Bridgeport Schools mentor used program to teach kids to see the good in tough times

A Bridgeport man whose mom died of a heroin overdose is helping local kids celebrate Black History Month in a unique way by teaching them how to turn a negative situation into a positive one.
Harry Bell heads a district-wide mentoring program in Bridgeport Public Schools based on the "Color a Positive Thought" coloring book series he created. It has since been officially adopted by several public school systems.
"The idea behind the 'Color a Positive Thought' coloring book and the actual organization is to let kids see positive in negative situations," said Bell.
Bell said he had a tough childhood growing up in Trumbull Gardens and is no stranger to negative situations.
"I'll never forget I was probably like 8 years old and I seen my mom shoot heroin in front of me," Bell recalled. "That situation kind of molded me into the person I am today."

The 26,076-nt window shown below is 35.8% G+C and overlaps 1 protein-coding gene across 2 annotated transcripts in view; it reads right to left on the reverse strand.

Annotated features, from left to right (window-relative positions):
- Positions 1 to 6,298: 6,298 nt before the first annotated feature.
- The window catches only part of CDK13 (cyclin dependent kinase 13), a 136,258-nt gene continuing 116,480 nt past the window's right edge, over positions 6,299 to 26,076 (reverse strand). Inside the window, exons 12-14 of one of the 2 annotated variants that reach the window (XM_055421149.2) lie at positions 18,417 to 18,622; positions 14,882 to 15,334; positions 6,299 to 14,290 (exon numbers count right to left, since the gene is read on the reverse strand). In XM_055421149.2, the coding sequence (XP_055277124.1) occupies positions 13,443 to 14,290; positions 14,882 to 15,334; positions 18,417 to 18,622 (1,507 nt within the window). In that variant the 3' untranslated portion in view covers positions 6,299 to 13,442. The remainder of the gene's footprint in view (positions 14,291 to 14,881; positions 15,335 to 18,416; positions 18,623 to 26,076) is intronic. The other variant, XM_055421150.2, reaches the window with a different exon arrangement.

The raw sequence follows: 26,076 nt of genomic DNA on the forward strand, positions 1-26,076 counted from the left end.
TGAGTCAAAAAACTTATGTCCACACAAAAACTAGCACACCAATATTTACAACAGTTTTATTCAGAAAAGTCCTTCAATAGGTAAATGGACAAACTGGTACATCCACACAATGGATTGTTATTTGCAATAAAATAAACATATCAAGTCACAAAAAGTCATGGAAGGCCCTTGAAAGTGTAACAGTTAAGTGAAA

People at the school say that Bell is truly someone to be proud of.
Bell was recently featured on the new TV show hosted by "Empire" star Taraji P. Henson. He says his rise to national prominence came as a direct result of his stories told on News 12 Connecticut.
"You always put me in the spotlight to actually show the people what 'Color a Positive Thought' is about and I'm very thankful for Frank Recchia and News 12," said Bell.
Whether helping kids get scholarships, keeping them off the street or mentoring them, Bell is there year in and year out making a difference in the community he calls home.
"Black history to me, is a person that does something from the heart that's an African American and makes change that lives a lifetime," Bell said.
He said he wants to continue encouraging kids to aim high, work hard and make good choices.
"My goal is to let them know that they are Black history. They just got to start making it," Bell said.